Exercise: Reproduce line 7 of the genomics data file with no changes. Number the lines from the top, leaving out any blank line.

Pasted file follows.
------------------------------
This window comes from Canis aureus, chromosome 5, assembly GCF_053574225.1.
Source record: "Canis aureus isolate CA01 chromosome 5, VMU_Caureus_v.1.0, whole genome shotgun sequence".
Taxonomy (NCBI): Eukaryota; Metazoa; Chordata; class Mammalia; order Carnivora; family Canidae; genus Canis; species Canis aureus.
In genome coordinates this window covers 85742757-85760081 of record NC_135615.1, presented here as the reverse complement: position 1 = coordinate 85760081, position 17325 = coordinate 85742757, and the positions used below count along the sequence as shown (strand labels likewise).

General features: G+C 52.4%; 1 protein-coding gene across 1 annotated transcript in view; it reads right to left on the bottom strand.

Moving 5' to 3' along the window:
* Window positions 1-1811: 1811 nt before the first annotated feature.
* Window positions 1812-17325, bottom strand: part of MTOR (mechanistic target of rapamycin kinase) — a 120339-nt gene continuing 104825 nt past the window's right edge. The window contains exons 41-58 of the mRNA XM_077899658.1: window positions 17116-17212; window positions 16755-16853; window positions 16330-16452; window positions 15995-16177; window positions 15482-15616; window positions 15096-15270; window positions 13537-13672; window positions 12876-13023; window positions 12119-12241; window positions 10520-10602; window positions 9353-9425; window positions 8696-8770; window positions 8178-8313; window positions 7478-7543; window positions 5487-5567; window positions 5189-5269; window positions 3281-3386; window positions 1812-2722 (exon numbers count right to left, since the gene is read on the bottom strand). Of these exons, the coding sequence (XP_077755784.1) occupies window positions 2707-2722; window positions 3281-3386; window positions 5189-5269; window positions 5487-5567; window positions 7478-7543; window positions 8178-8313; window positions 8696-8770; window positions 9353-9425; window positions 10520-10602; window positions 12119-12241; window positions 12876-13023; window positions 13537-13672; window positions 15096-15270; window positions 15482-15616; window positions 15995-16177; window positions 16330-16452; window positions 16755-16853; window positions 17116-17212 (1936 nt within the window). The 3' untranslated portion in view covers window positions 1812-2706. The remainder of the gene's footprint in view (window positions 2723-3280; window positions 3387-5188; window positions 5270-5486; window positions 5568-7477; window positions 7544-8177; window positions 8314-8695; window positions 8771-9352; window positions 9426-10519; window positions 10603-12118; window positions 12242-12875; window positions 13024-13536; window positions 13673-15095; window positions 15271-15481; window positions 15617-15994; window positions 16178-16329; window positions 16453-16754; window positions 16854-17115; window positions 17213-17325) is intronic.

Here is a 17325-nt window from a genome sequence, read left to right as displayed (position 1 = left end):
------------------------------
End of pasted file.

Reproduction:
* Window positions 1-1811: 1811 nt before the first annotated feature.